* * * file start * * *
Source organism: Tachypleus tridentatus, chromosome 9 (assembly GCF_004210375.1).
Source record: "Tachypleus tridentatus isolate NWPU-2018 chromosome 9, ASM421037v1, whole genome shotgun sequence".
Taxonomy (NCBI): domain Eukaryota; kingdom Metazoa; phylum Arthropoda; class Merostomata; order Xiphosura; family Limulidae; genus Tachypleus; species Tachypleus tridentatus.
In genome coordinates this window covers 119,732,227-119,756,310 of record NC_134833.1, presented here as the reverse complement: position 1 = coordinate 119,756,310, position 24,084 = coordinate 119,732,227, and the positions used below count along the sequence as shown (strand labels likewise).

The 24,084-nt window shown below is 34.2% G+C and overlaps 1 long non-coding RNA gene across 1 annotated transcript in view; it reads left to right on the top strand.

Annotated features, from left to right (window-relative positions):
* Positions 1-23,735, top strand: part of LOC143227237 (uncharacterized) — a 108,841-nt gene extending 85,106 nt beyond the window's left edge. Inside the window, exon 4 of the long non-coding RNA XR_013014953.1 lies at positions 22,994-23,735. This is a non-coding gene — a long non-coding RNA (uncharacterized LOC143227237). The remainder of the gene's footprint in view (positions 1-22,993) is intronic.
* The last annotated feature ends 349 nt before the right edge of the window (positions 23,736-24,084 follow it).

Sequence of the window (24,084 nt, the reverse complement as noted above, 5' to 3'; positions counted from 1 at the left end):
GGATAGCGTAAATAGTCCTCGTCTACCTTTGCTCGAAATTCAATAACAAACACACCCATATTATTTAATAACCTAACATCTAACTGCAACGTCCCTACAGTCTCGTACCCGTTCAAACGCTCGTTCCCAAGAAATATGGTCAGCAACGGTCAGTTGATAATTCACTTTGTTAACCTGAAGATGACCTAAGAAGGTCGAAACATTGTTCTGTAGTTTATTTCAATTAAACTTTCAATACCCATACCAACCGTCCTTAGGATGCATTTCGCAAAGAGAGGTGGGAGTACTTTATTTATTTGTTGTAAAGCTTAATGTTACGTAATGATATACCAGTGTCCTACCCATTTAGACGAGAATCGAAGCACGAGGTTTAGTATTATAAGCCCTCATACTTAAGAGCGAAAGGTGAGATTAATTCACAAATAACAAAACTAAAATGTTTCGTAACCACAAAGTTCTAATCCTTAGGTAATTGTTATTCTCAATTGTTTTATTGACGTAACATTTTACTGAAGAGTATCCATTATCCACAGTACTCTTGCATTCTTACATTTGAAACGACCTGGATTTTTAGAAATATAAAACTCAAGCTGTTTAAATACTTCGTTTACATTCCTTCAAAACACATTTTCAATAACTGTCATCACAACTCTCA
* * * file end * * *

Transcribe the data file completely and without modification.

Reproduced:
Source organism: Tachypleus tridentatus, chromosome 9 (assembly GCF_004210375.1).
Source record: "Tachypleus tridentatus isolate NWPU-2018 chromosome 9, ASM421037v1, whole genome shotgun sequence".
Taxonomy (NCBI): domain Eukaryota; kingdom Metazoa; phylum Arthropoda; class Merostomata; order Xiphosura; family Limulidae; genus Tachypleus; species Tachypleus tridentatus.
In genome coordinates this window covers 119,732,227-119,756,310 of record NC_134833.1, presented here as the reverse complement: position 1 = coordinate 119,756,310, position 24,084 = coordinate 119,732,227, and the positions used below count along the sequence as shown (strand labels likewise).

The 24,084-nt window shown below is 34.2% G+C and overlaps 1 long non-coding RNA gene across 1 annotated transcript in view; it reads left to right on the top strand.

Annotated features, from left to right (window-relative positions):
* Positions 1-23,735, top strand: part of LOC143227237 (uncharacterized) — a 108,841-nt gene extending 85,106 nt beyond the window's left edge. Inside the window, exon 4 of the long non-coding RNA XR_013014953.1 lies at positions 22,994-23,735. This is a non-coding gene — a long non-coding RNA (uncharacterized LOC143227237). The remainder of the gene's footprint in view (positions 1-22,993) is intronic.
* The last annotated feature ends 349 nt before the right edge of the window (positions 23,736-24,084 follow it).

Sequence of the window (24,084 nt, the reverse complement as noted above, 5' to 3'; positions counted from 1 at the left end):
GGATAGCGTAAATAGTCCTCGTCTACCTTTGCTCGAAATTCAATAACAAACACACCCATATTATTTAATAACCTAACATCTAACTGCAACGTCCCTACAGTCTCGTACCCGTTCAAACGCTCGTTCCCAAGAAATATGGTCAGCAACGGTCAGTTGATAATTCACTTTGTTAACCTGAAGATGACCTAAGAAGGTCGAAACATTGTTCTGTAGTTTATTTCAATTAAACTTTCAATACCCATACCAACCGTCCTTAGGATGCATTTCGCAAAGAGAGGTGGGAGTACTTTATTTATTTGTTGTAAAGCTTAATGTTACGTAATGATATACCAGTGTCCTACCCATTTAGACGAGAATCGAAGCACGAGGTTTAGTATTATAAGCCCTCATACTTAAGAGCGAAAGGTGAGATTAATTCACAAATAACAAAACTAAAATGTTTCGTAACCACAAAGTTCTAATCCTTAGGTAATTGTTATTCTCAATTGTTTTATTGACGTAACATTTTACTGAAGAGTATCCATTATCCACAGTACTCTTGCATTCTTACATTTGAAACGACCTGGATTTTTAGAAATATAAAACTCAAGCTGTTTAAATACTTCGTTTACATTCCTTCAAAACACATTTTCAATAACTGTCATCACAACTCTCA